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PMI-AGC Oman Newsletter Q1 2013

14th International Conference Brochure

PMI-AGC Oman Newsletter Q3-Q4 2012

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PMI-AGC Oman Newsletter Q1 2012

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ABOUT OMAN

Oman (i/oʊˈmɑːn/ oh-maan; Arabic: عمان‎ ʻUmān), officially called the Sultanate of Oman (Arabic: سلطنة عُمان‎ Salṭanat ʻUmān), is an Arab state in southwest Asia on the southeast coast of the Arabian Peninsula. It is bordered by the United Arab Emirates (UAE) to the northwest, Saudi Arabia to the west, and Yemen to the southwest. The coast is formed by the Arabian Sea on the southeast and the Gulf of Oman on the northeast. The Madha and Musandam enclaves are surrounded by the UAE on their land borders, with the Strait of Hormuz and Gulf of Oman forming Musandam's coastal boundaries.

For a period, Oman was a moderate regional power, formerly having a sultanate extending across the Strait of Hormuz to Iran, and modern day Pakistan, and far south to Zanzibar [6]on the coast of south-east Africa. Over time, as its power declined, the sultanate came under heavy influence from the United Kingdom, though Oman was never formally part of the British Empire, or a British protectorate. Oman has long-standing military and political ties with the United Kingdom and the United States, although it maintains an independent foreign policy.[7]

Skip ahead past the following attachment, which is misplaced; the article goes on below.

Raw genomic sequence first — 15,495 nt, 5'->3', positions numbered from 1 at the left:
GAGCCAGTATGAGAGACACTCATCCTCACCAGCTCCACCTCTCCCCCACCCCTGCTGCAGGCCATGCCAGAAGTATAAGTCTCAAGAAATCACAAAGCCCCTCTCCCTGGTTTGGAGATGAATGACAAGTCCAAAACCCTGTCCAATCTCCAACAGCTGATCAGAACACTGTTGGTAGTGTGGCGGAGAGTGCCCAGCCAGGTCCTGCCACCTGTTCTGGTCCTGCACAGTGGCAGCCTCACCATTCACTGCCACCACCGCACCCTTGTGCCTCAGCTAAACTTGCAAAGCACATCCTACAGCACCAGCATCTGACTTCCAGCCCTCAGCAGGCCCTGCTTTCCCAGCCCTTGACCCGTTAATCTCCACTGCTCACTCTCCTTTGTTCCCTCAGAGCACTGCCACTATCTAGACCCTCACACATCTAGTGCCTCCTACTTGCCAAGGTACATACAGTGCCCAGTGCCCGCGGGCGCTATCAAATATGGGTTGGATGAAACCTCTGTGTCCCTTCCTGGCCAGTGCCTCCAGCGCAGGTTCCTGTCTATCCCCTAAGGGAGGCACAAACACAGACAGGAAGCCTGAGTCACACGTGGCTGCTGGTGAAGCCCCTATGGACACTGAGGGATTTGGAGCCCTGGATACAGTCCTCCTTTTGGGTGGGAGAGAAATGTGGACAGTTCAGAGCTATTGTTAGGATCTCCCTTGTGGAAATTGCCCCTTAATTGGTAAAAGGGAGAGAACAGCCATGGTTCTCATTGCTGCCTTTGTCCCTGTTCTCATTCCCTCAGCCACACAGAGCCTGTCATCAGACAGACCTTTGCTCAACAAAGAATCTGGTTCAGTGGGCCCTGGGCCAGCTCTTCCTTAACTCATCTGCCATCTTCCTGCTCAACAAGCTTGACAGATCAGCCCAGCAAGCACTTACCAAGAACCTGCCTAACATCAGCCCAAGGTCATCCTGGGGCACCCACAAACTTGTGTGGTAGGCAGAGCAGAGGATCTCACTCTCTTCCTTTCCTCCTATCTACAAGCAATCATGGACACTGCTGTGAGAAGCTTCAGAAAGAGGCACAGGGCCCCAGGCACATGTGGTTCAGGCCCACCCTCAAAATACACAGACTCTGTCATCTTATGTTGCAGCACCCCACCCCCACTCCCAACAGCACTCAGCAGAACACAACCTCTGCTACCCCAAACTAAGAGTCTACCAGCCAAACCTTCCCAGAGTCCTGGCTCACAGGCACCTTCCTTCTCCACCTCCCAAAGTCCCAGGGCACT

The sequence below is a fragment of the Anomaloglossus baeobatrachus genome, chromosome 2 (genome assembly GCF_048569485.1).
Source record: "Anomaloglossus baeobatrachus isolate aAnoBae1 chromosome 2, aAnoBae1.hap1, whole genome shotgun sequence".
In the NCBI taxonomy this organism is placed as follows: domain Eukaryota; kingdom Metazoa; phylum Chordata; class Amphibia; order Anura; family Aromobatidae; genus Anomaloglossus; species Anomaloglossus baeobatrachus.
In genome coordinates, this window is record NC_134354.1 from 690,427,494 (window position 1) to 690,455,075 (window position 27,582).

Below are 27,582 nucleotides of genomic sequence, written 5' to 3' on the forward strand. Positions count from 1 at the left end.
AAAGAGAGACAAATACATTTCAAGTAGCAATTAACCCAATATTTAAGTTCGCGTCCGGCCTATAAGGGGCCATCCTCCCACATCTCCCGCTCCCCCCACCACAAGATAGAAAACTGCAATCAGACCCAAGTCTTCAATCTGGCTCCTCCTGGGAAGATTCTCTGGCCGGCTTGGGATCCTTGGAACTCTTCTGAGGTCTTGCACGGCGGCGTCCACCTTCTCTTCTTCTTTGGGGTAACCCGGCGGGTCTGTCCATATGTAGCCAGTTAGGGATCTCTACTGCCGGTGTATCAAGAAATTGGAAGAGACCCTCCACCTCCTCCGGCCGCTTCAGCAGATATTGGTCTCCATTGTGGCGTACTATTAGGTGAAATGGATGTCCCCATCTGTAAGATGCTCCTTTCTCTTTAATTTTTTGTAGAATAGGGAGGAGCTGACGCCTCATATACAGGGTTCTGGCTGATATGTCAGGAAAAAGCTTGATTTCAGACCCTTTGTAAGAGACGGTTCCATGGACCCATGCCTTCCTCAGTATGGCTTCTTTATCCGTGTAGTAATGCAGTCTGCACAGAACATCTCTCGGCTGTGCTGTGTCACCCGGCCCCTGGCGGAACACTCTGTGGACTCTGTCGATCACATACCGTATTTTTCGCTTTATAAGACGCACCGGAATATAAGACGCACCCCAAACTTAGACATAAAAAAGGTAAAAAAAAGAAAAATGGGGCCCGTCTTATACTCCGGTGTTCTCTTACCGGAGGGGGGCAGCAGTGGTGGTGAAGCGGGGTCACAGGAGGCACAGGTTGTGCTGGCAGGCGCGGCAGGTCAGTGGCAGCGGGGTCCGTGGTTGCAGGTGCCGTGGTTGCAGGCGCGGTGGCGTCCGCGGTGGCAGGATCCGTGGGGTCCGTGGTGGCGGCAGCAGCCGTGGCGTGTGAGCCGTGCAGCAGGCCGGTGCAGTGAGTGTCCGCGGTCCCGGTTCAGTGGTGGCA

Oman is an absolute monarchy in which the Sultan of Oman exercises ultimate authority but its parliament has some legislative and oversight powers.[8] In November 2010, the United Nations Development Programme (UNDP) listed Oman, from among 135 countries worldwide, as the nation most-improved during the preceding 40 years.[9] According to international indices, Oman is one of the most developed and stable countries in the Arab world.[10]

Stone Age

World Heritage Graves in Al Ayn, Oman

Dereaze, located in the city of Ibri, is the oldest known human settlement in the area, dating back as many as 8,000 years to the late Stone Age.[citation needed] Archaeological remains have been discovered here from the Stone Age and the Bronze Age; findings have included stone implements, animal bones, shells and fire hearths, with the later dating back to 7615 BC as the oldest signs of human settlement in the area. Other discoveries include hand-molded pottery bearing distinguishing pre-Bronze Age marks, heavy flint implements, pointed tools and scrapers.

On a mountain rock-face in the same district, animal drawings have been discovered. Similar drawings have also been found in the Wadi Sahtan and Wadi Bani Kharus areas of Rustaq, consisting of human figures carrying weapons and being confronted by wild animals. Siwan in Haima is another Stone Age location and some of the archaeologists have found arrowheads, knives, chisels and circular stones which may have been used to hunt animals.

Wadi Shab, Oman, 2004

Sumerian tablets refer to a country called Magan or Makan, a name believed to refer to Oman's ancient copper mines. Mazoon, another name used for the region, is derived from the word muzn, which means heavy clouds which carry abundant water. The present-day name of the country, Oman, is believed to originate from the Arab tribes who migrated to its territory from the Uman region of Yemen; many such tribes settled in Oman, making a living by fishing, herding or stock breeding, and many present day Omani families are able to trace their ancestral roots to other parts of Arabia.